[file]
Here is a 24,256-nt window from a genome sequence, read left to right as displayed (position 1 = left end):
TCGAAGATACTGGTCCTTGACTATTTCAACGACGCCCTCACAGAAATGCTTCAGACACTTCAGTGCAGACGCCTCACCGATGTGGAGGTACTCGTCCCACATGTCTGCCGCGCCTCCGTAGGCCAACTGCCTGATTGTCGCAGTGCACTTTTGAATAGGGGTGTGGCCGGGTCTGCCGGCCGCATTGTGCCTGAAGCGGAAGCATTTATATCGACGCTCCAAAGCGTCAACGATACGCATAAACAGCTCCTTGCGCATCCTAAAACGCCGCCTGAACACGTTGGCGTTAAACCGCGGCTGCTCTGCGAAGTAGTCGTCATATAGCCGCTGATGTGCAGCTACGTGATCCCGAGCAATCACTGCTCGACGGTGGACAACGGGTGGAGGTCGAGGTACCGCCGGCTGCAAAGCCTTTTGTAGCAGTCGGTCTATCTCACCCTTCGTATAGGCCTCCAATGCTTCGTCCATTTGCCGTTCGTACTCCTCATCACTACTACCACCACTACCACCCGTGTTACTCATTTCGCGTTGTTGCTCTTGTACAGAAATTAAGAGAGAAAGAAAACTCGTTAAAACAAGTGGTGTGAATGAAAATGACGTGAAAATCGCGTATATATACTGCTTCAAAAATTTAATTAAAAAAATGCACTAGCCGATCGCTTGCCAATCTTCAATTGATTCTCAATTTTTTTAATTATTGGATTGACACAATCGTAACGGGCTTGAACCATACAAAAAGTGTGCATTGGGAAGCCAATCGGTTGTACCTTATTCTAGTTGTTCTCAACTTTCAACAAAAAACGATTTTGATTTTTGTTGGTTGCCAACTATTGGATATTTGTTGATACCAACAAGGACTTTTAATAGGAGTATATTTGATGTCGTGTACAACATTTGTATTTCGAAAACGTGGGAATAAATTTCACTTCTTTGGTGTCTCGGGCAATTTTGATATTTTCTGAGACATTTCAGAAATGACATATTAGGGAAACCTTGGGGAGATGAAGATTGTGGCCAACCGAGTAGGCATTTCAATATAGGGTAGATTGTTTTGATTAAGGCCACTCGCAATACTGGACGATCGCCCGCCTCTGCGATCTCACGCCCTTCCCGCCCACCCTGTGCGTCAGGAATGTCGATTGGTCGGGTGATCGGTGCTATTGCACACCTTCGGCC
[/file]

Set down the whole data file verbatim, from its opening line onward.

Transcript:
Here is a 24,256-nt window from a genome sequence, read left to right as displayed (position 1 = left end):
TCGAAGATACTGGTCCTTGACTATTTCAACGACGCCCTCACAGAAATGCTTCAGACACTTCAGTGCAGACGCCTCACCGATGTGGAGGTACTCGTCCCACATGTCTGCCGCGCCTCCGTAGGCCAACTGCCTGATTGTCGCAGTGCACTTTTGAATAGGGGTGTGGCCGGGTCTGCCGGCCGCATTGTGCCTGAAGCGGAAGCATTTATATCGACGCTCCAAAGCGTCAACGATACGCATAAACAGCTCCTTGCGCATCCTAAAACGCCGCCTGAACACGTTGGCGTTAAACCGCGGCTGCTCTGCGAAGTAGTCGTCATATAGCCGCTGATGTGCAGCTACGTGATCCCGAGCAATCACTGCTCGACGGTGGACAACGGGTGGAGGTCGAGGTACCGCCGGCTGCAAAGCCTTTTGTAGCAGTCGGTCTATCTCACCCTTCGTATAGGCCTCCAATGCTTCGTCCATTTGCCGTTCGTACTCCTCATCACTACTACCACCACTACCACCCGTGTTACTCATTTCGCGTTGTTGCTCTTGTACAGAAATTAAGAGAGAAAGAAAACTCGTTAAAACAAGTGGTGTGAATGAAAATGACGTGAAAATCGCGTATATATACTGCTTCAAAAATTTAATTAAAAAAATGCACTAGCCGATCGCTTGCCAATCTTCAATTGATTCTCAATTTTTTTAATTATTGGATTGACACAATCGTAACGGGCTTGAACCATACAAAAAGTGTGCATTGGGAAGCCAATCGGTTGTACCTTATTCTAGTTGTTCTCAACTTTCAACAAAAAACGATTTTGATTTTTGTTGGTTGCCAACTATTGGATATTTGTTGATACCAACAAGGACTTTTAATAGGAGTATATTTGATGTCGTGTACAACATTTGTATTTCGAAAACGTGGGAATAAATTTCACTTCTTTGGTGTCTCGGGCAATTTTGATATTTTCTGAGACATTTCAGAAATGACATATTAGGGAAACCTTGGGGAGATGAAGATTGTGGCCAACCGAGTAGGCATTTCAATATAGGGTAGATTGTTTTGATTAAGGCCACTCGCAATACTGGACGATCGCCCGCCTCTGCGATCTCACGCCCTTCCCGCCCACCCTGTGCGTCAGGAATGTCGATTGGTCGGGTGATCGGTGCTATTGCACACCTTCGGCC